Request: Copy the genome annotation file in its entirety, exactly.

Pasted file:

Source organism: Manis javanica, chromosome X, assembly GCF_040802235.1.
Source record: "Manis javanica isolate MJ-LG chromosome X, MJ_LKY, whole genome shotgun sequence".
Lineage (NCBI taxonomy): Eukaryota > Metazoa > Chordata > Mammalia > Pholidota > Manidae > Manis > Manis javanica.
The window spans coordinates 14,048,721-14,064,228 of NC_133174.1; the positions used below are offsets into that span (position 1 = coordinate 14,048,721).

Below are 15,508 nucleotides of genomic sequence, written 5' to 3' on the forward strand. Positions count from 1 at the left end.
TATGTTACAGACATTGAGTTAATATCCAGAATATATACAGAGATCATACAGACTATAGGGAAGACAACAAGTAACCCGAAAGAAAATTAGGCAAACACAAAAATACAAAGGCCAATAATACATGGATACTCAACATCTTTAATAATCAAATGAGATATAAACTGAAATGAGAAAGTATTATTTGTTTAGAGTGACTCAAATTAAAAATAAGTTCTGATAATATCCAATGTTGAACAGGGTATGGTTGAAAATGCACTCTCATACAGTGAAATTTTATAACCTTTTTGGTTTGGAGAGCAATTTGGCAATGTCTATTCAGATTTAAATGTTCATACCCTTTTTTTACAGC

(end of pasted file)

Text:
Source organism: Manis javanica, chromosome X, assembly GCF_040802235.1.
Source record: "Manis javanica isolate MJ-LG chromosome X, MJ_LKY, whole genome shotgun sequence".
Lineage (NCBI taxonomy): Eukaryota > Metazoa > Chordata > Mammalia > Pholidota > Manidae > Manis > Manis javanica.
The window spans coordinates 14,048,721-14,064,228 of NC_133174.1; the positions used below are offsets into that span (position 1 = coordinate 14,048,721).

Below are 15,508 nucleotides of genomic sequence, written 5' to 3' on the forward strand. Positions count from 1 at the left end.
TATGTTACAGACATTGAGTTAATATCCAGAATATATACAGAGATCATACAGACTATAGGGAAGACAACAAGTAACCCGAAAGAAAATTAGGCAAACACAAAAATACAAAGGCCAATAATACATGGATACTCAACATCTTTAATAATCAAATGAGATATAAACTGAAATGAGAAAGTATTATTTGTTTAGAGTGACTCAAATTAAAAATAAGTTCTGATAATATCCAATGTTGAACAGGGTATGGTTGAAAATGCACTCTCATACAGTGAAATTTTATAACCTTTTTGGTTTGGAGAGCAATTTGGCAATGTCTATTCAGATTTAAATGTTCATACCCTTTTTTTACAGC